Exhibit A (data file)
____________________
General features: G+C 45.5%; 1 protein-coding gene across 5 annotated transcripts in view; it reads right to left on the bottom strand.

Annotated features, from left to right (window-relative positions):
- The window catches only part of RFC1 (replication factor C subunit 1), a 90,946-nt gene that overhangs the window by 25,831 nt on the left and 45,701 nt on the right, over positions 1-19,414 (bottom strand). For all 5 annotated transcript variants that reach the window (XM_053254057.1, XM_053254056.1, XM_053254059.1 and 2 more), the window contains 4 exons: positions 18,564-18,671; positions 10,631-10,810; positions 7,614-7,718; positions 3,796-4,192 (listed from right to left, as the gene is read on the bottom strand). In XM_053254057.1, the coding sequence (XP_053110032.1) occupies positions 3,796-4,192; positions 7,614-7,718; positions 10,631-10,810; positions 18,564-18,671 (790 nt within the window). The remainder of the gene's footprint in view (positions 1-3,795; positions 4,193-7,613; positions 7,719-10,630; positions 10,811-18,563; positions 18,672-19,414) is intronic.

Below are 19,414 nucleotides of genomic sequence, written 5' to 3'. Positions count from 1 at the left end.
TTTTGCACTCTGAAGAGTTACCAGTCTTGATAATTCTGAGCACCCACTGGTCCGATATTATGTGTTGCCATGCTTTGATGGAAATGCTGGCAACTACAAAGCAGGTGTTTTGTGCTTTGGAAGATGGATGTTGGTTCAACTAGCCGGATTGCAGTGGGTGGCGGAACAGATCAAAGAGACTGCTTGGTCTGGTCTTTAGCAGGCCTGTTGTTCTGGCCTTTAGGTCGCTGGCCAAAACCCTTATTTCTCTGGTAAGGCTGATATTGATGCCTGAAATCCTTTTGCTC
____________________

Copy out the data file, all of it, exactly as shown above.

General features: G+C 45.5%; 1 protein-coding gene across 5 annotated transcripts in view; it reads right to left on the bottom strand.

Annotated features, from left to right (window-relative positions):
- The window catches only part of RFC1 (replication factor C subunit 1), a 90,946-nt gene that overhangs the window by 25,831 nt on the left and 45,701 nt on the right, over positions 1-19,414 (bottom strand). For all 5 annotated transcript variants that reach the window (XM_053254057.1, XM_053254056.1, XM_053254059.1 and 2 more), the window contains 4 exons: positions 18,564-18,671; positions 10,631-10,810; positions 7,614-7,718; positions 3,796-4,192 (listed from right to left, as the gene is read on the bottom strand). In XM_053254057.1, the coding sequence (XP_053110032.1) occupies positions 3,796-4,192; positions 7,614-7,718; positions 10,631-10,810; positions 18,564-18,671 (790 nt within the window). The remainder of the gene's footprint in view (positions 1-3,795; positions 4,193-7,613; positions 7,719-10,630; positions 10,811-18,563; positions 18,672-19,414) is intronic.

Below are 19,414 nucleotides of genomic sequence, written 5' to 3'. Positions count from 1 at the left end.
TTTTGCACTCTGAAGAGTTACCAGTCTTGATAATTCTGAGCACCCACTGGTCCGATATTATGTGTTGCCATGCTTTGATGGAAATGCTGGCAACTACAAAGCAGGTGTTTTGTGCTTTGGAAGATGGATGTTGGTTCAACTAGCCGGATTGCAGTGGGTGGCGGAACAGATCAAAGAGACTGCTTGGTCTGGTCTTTAGCAGGCCTGTTGTTCTGGCCTTTAGGTCGCTGGCCAAAACCCTTATTTCTCTGGTAAGGCTGATATTGATGCCTGAAATCCTTTTGCTC